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Homework Help: Timelike Geodesics

  1. Nov 13, 2014 #1
    1. The problem statement, all variables and given/known data
    Using the Reissner Nordstrom line element, which I've given in the relevant equations section, I'm looking to show that the time like Geodesics obey the equation again show below.

    2. Relevant equations
    Line Element

    ##ds^2= - U(r)c^2dt^2 +\frac{dr^2}{U(r)} +r^2(d\theta^2 + sin^2(\theta)d\phi^2)##

    Equation to Obey
    ##\frac{1}{2} (\frac{dr}{d\tau})^2 +V(r) = \varepsilon##

    3. The attempt at a solution
    I've presumed as we are looking for a ##dr'## the Euler Lagrange equation we would be interested would be

    ##\frac{d}{d\tau}(\frac{\partial L^2}{\partial r'}) - \frac{\partial L^2}{\partial r}##

    If I work this through my answer doesn't really resemble the equation I'm looking for, I get the ##(\frac{dr}{d\tau})^2##, but I can't get the ##\frac{1}{2}## factor, plus I have other terms in the denominator.
    I also have a lot of other terms but they could possibly be grouped in to ##V(r)##.

    I was hoping somebody could confirm whether the method I'm attempting is correct, as then I'll know if I'm incorrectly calculating it or it is something else.

    Many thanks.
  2. jcsd
  3. Nov 14, 2014 #2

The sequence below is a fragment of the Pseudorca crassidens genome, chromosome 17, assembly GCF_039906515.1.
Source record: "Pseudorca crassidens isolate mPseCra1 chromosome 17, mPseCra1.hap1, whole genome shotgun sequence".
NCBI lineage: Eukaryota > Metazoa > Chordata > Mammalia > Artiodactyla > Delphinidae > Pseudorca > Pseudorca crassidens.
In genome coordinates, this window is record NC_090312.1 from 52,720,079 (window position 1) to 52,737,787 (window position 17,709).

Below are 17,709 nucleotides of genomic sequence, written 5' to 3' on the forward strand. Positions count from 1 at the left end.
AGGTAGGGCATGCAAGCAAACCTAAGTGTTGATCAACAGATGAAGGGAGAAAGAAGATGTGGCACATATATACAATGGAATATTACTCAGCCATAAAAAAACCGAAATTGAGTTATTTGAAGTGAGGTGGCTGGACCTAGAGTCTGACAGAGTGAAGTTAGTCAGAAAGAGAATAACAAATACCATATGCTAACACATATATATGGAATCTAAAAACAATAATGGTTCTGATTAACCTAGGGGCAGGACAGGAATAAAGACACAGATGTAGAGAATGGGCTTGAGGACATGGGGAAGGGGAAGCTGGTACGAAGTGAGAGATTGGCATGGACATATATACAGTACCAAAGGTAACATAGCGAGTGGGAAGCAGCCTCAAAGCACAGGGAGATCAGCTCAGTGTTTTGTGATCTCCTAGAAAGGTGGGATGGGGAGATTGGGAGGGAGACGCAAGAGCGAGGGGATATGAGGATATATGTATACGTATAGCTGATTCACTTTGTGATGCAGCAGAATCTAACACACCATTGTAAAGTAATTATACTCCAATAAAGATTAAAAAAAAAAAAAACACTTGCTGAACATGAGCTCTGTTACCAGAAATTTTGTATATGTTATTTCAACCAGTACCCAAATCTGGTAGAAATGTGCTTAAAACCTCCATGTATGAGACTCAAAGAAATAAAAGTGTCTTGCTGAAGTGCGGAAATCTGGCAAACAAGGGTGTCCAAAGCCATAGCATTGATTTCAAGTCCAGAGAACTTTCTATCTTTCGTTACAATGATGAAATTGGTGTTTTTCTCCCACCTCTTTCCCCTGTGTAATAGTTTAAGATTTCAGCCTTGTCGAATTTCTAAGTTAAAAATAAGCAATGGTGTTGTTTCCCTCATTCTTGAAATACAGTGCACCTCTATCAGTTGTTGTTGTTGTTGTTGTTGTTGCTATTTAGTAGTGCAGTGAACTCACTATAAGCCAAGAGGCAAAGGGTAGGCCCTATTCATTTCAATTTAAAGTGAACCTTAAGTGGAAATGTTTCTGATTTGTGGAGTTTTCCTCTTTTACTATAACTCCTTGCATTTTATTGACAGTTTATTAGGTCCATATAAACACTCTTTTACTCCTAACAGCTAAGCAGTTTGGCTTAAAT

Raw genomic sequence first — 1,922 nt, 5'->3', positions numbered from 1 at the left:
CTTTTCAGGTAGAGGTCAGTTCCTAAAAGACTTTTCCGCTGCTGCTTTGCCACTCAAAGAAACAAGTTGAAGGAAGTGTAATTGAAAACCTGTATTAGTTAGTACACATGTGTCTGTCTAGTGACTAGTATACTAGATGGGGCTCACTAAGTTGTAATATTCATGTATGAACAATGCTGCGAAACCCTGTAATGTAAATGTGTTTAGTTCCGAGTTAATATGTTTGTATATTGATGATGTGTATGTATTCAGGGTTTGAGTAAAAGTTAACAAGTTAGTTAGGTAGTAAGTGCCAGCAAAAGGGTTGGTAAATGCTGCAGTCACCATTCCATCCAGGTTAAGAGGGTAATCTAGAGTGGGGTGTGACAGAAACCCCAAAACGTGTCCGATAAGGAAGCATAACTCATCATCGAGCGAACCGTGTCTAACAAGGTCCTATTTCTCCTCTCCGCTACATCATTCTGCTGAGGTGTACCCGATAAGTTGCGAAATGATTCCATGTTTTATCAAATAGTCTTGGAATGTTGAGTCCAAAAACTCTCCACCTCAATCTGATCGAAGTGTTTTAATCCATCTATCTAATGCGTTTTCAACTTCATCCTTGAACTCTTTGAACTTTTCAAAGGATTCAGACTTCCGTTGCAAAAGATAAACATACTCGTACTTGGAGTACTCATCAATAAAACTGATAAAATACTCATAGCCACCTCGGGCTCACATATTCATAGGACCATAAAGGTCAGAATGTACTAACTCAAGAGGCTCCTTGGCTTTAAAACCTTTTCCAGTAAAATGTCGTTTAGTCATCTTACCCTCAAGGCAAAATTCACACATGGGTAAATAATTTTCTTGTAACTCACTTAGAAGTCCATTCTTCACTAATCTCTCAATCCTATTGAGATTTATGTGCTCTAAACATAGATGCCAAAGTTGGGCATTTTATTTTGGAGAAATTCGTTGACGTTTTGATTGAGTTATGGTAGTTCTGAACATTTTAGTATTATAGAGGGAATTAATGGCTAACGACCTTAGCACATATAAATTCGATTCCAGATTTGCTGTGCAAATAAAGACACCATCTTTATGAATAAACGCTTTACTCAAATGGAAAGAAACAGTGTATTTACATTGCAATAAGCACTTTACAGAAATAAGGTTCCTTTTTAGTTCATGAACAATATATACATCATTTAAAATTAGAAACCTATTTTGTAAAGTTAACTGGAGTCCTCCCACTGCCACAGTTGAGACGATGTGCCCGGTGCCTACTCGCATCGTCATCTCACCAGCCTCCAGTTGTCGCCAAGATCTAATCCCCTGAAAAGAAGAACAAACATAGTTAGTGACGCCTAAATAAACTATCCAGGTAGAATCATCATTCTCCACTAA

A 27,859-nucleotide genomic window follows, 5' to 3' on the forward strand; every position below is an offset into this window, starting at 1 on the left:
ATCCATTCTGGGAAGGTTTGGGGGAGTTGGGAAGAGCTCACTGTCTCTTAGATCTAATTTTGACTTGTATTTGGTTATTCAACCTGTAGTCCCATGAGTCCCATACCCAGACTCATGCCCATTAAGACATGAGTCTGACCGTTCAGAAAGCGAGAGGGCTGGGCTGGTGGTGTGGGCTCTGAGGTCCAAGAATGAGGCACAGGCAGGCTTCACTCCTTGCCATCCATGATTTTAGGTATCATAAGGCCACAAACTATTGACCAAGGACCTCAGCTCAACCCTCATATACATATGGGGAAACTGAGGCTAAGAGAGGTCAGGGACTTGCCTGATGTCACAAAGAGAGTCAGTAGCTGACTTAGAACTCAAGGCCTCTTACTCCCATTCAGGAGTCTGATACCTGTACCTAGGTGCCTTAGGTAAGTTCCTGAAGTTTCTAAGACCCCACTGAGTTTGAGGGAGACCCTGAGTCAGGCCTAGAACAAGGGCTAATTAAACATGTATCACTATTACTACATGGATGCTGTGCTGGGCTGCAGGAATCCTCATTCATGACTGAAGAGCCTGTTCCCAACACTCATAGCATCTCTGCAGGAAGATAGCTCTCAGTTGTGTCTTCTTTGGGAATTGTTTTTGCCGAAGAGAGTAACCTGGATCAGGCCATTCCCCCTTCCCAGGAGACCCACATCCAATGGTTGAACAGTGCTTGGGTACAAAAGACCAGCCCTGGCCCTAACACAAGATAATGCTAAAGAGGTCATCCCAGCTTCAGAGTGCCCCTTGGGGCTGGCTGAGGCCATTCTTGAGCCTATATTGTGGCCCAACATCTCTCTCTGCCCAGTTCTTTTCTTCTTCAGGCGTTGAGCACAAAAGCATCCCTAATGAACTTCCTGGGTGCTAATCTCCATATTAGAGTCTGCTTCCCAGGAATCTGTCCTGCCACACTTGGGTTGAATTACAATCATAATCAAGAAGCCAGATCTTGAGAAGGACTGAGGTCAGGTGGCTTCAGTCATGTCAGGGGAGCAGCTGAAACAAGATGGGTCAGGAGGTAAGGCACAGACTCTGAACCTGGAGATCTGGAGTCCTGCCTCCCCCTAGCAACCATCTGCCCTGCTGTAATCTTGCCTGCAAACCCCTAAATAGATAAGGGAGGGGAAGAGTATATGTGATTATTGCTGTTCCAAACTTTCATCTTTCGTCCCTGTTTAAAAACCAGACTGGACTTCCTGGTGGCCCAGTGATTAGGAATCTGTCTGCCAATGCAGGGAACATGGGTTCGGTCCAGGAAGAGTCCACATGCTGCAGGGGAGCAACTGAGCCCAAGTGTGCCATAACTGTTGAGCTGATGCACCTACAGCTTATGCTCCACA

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    You're on the right track, but why don't you first write down what you think [itex]L[/itex] is. Your equations don't define [itex]L[/itex].
  4. Nov 14, 2014 #3


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    Staff Emeritus
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    Here are a couple of other hints:

    First, [itex]\tau[/itex] and [itex]s[/itex] are the same thing, so [itex]\frac{ds}{d\tau} = 1[/itex]. So if you take the expression for [itex]s[/itex], this gives you one "constant of the motion".

    Second, if you have a Lagrangian of the form [itex]L(r, \frac{dr}{d\tau}, t, \frac{dt}{d\tau}, \theta, \frac{d\theta}{d\tau}, \phi \frac{d\phi}{d\tau})[/itex], and [itex]L[/itex] doesn't mention [itex]\tau[/itex], then the following quantity is conserved (has the same value for all [itex]\tau[/itex]):

    [itex]H = (\sum_j P_j U^j) - L[/itex]

    where [itex]U^j = \frac{d x^j}{d\tau}[/itex] and [itex]P_j = \dfrac{\partial L}{\partial U^j}[/itex].

    So [itex]H[/itex] gives you a second constant of the motion. So [itex]H = E[/itex], for some constant [itex]E[/itex]
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